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128 Musculoskeletal injuries and dance exposure across three years in elite adolescent ballet dancers: is there a pattern?
  1. Valeriya Volkova1,
  2. Sarah J Kenny1,2,3
  1. 1Sport Injury Prevention Research Centre, Faculty of Kinesiology, University of Calgary, Calgary, Canada
  2. 2Alberta Children’s Hospital Research Institute, University of Calgary, Calgary, Canada
  3. 3O’Brien Institute for Public Health, University of Calgary, Calgary, Canada


Background Dance is a popular activity among youth at all levels and involves large volumes of training. Reported injury estimates are high in this population, warranting investigation of training volume and injury patterns throughout multiple training years.

Objective To describe musculoskeletal (MSK) injuries and dance exposure in elite adolescent ballet dancers across three training seasons.

Design Prospective cohort.

Setting Vocational ballet school.

Patients (or Participants) Dancers registered in full-time elite-level ballet training [n=172; 152 female, median (range) age 15 years (10–21)].

Interventions (or Assessment of Risk Factors) Volume of dance training (hours) was self-reported weekly via online questionnaire.

Main Outcome Measurements Dance-related MSK injuries were registered by self-report (weekly, online modified Oslo Sports Trauma Research Centre Questionnaire on Health Problems). Three injury definitions were utilized: physical complaints (any complaint leading to difficulty participating), medical attention (any complaint resulting in care from a clinician), time-loss (unable to complete ≥1 class/rehearsal/performance for ≥1 day(s)). Means (SD) for weekly dance hours and weekly injury prevalence (proportion of dancers injured/week) were estimated.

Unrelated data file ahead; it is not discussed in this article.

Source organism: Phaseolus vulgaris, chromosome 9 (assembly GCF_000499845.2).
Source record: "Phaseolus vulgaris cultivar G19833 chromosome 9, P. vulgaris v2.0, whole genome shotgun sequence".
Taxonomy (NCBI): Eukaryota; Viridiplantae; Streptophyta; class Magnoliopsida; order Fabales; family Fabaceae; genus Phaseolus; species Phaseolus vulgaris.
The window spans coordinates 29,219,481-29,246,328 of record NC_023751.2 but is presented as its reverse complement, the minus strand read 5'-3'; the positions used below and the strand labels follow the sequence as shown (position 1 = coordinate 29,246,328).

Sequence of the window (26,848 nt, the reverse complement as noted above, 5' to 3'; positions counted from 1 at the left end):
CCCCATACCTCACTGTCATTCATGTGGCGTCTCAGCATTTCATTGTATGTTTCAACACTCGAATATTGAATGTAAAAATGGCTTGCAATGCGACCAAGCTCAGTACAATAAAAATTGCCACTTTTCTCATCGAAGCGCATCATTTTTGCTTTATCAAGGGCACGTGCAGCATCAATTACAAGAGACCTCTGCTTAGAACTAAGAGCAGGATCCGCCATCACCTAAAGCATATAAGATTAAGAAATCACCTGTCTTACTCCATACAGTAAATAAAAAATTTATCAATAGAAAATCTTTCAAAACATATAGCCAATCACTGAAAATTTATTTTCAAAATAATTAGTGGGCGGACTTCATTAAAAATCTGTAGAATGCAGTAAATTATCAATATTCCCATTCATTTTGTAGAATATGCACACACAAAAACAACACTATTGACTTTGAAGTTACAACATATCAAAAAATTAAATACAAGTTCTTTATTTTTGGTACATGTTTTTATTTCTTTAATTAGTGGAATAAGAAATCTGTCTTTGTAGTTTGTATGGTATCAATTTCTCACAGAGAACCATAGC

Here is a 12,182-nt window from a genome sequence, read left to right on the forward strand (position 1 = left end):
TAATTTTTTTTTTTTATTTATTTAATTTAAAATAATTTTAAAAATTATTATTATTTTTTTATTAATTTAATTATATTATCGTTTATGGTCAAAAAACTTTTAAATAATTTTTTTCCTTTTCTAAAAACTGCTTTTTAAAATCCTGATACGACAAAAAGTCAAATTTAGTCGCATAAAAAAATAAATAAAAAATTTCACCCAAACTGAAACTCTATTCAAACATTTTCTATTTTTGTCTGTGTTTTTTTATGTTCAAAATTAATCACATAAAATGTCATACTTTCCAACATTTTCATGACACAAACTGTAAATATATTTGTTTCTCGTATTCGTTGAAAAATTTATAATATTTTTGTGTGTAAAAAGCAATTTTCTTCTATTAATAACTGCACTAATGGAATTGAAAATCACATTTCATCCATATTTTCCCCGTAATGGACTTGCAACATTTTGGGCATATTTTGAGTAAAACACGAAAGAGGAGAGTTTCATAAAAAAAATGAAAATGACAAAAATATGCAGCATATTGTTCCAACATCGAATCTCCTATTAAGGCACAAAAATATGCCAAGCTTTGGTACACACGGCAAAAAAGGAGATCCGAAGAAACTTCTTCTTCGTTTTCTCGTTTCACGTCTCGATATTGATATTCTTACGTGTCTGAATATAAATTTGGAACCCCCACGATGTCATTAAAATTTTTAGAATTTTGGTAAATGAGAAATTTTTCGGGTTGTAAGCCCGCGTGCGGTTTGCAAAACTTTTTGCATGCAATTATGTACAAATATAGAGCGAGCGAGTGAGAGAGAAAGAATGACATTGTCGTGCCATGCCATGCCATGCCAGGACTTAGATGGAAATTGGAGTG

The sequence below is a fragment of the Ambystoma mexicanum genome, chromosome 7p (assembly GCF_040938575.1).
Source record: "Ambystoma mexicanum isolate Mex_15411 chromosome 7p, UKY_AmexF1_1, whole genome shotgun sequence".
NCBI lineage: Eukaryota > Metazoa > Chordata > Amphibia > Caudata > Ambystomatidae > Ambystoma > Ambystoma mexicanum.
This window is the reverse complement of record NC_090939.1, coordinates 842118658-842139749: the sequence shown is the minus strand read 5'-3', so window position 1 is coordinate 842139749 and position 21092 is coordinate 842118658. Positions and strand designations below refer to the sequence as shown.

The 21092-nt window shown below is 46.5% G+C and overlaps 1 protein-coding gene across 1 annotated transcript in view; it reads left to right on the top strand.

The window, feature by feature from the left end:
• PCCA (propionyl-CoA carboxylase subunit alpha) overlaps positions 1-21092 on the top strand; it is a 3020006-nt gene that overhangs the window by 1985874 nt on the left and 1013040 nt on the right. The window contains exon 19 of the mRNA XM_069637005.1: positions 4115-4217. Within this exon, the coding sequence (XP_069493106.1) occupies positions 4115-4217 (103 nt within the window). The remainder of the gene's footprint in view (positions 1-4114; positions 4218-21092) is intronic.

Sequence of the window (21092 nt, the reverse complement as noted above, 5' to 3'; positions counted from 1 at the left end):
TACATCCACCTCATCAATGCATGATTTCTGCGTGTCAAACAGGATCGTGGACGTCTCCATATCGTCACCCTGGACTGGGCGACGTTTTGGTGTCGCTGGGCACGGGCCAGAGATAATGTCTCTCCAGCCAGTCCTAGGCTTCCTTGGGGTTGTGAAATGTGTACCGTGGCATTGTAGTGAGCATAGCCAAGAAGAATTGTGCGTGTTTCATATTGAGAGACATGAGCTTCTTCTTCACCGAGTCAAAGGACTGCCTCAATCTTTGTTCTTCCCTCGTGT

Results Questionnaire response rates ranged from 89% (year 3) to 99% (year 1). Across three training years, dance volume ranged from 19.26 hours/week (SD:4.59) (year 3) to 22.17 (SD:5.28) (year 2), mean weekly injury prevalence ranged from 21% (year 3) to 31% (year 1) (physical complaints); 15% (years 2&3) to 24% (year 1) (medical attention), and 5% (years 1&3) to 9% (year 2) (time-loss). Weekly self-reported injuries mirrored the fluctuations in weekly dance exposure across the three years.

Conclusions Elite adolescent dancers report long hours of weekly training with variations across a training season. When defined as a physical complaint, dance-related MSK injury estimates are high in this population. As dance exposure hours increase, so do self-reported injury estimates. Further research is needed to explore associations between intensity of dance exposure (i.e., training load) and injuries to inform development of effective injury prevention strategies for this high-risk group of artistic athletes.

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